Some refineries are expected to shut down until the storm passes, possibly disrupting gasoline supplies.
Wholesale gasoline futures rose Thursday 5 cents, or 3 percent, to $1.66 per gallon, and experts say that will quickly show up on service-station signs.
"Starting (Thursday night) you could start to see the Harvey effect being factored into gas prices," said Patrick DeHaan, an analyst with GasBuddy. "The good news is this isn't Hurricane Katrina."
That Gulf storm in August 2005 caused about a 40-cent increase overnight, DeHaan said. We might not know the full impact of Harvey until Monday, when refineries have had a chance to assess damage, which could be caused by flooding or power outages, he said.
"We'll see retail prices move up in every nook and cranny of the country through this very uncertain weekend," said Tom Kloza, an analyst with the Oil Price Information Service.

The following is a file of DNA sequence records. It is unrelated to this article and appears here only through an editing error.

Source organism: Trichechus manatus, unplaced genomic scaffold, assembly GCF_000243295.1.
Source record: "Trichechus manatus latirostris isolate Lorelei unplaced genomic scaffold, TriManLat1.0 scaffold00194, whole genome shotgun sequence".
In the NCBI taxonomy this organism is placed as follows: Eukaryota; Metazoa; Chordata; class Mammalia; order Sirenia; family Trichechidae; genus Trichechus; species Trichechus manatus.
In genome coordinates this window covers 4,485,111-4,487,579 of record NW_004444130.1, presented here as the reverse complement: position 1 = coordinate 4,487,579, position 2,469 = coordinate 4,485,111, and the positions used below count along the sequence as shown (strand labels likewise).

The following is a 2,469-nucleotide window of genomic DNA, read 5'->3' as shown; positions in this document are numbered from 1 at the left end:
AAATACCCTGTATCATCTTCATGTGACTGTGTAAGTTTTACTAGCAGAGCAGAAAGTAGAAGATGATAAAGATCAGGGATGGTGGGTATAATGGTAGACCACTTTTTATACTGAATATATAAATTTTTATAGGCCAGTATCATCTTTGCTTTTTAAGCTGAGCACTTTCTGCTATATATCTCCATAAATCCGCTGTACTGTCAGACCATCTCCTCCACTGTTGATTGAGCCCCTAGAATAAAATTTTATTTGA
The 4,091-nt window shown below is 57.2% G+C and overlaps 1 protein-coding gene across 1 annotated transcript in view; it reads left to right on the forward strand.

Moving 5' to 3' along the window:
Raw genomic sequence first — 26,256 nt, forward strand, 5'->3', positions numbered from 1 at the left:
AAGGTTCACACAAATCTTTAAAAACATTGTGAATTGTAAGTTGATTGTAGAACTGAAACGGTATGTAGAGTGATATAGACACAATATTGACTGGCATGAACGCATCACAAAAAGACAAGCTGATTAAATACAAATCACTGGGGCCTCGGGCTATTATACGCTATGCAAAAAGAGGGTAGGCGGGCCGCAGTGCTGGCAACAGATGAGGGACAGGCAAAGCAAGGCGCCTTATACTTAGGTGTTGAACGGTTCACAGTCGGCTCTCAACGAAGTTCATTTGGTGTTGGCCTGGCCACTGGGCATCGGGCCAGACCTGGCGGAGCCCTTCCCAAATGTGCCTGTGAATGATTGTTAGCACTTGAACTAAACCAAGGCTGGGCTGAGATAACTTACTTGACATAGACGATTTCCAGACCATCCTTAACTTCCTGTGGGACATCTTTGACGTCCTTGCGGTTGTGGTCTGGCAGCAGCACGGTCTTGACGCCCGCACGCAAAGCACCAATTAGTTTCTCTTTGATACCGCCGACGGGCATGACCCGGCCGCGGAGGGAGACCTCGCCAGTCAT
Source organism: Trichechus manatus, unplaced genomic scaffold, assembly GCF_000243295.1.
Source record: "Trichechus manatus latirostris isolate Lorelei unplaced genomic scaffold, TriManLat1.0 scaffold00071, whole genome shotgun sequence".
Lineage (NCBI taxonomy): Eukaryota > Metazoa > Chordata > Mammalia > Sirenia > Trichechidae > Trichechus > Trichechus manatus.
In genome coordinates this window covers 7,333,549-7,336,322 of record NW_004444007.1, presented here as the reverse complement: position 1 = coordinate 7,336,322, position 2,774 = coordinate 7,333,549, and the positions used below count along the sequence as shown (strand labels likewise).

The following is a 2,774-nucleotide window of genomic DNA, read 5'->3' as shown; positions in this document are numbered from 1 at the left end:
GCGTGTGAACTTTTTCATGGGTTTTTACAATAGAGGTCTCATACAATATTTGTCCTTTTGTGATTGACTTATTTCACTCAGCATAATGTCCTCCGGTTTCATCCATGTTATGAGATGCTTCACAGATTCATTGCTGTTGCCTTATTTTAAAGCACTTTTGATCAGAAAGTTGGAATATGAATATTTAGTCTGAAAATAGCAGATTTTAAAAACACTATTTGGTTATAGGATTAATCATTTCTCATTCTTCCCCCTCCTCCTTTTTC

Kloza said an increase of 5 to 15 cents per gallon was most likely but a spike of up to 25 cents by Labor Day was possible if the hurricane hits a refining center.
Before the storm crept so close to the Texas Gulf Coast, the nationwide average price for a gallon of regular gasoline rose a penny this week to $2.35, according to AAA. A year ago, the average price was $2.19 a gallon.
In the Gulf of Mexico, oil and natural gas operators have begun evacuating workers from offshore platforms.
The U.S. Bureau of Safety and Environmental Enforcement said that based on reports from operators at midday Thursday, workers had been removed from 39 platforms. The agency said that nearly 10 percent of oil production and 15 percent of natural gas output in the Gulf had been shut down.
Exxon Mobil shut down two of its platforms and was evacuating all personnel in the expected path of the storm, said spokeswoman Suann Guthrie. She said refineries were operating normally late Thursday.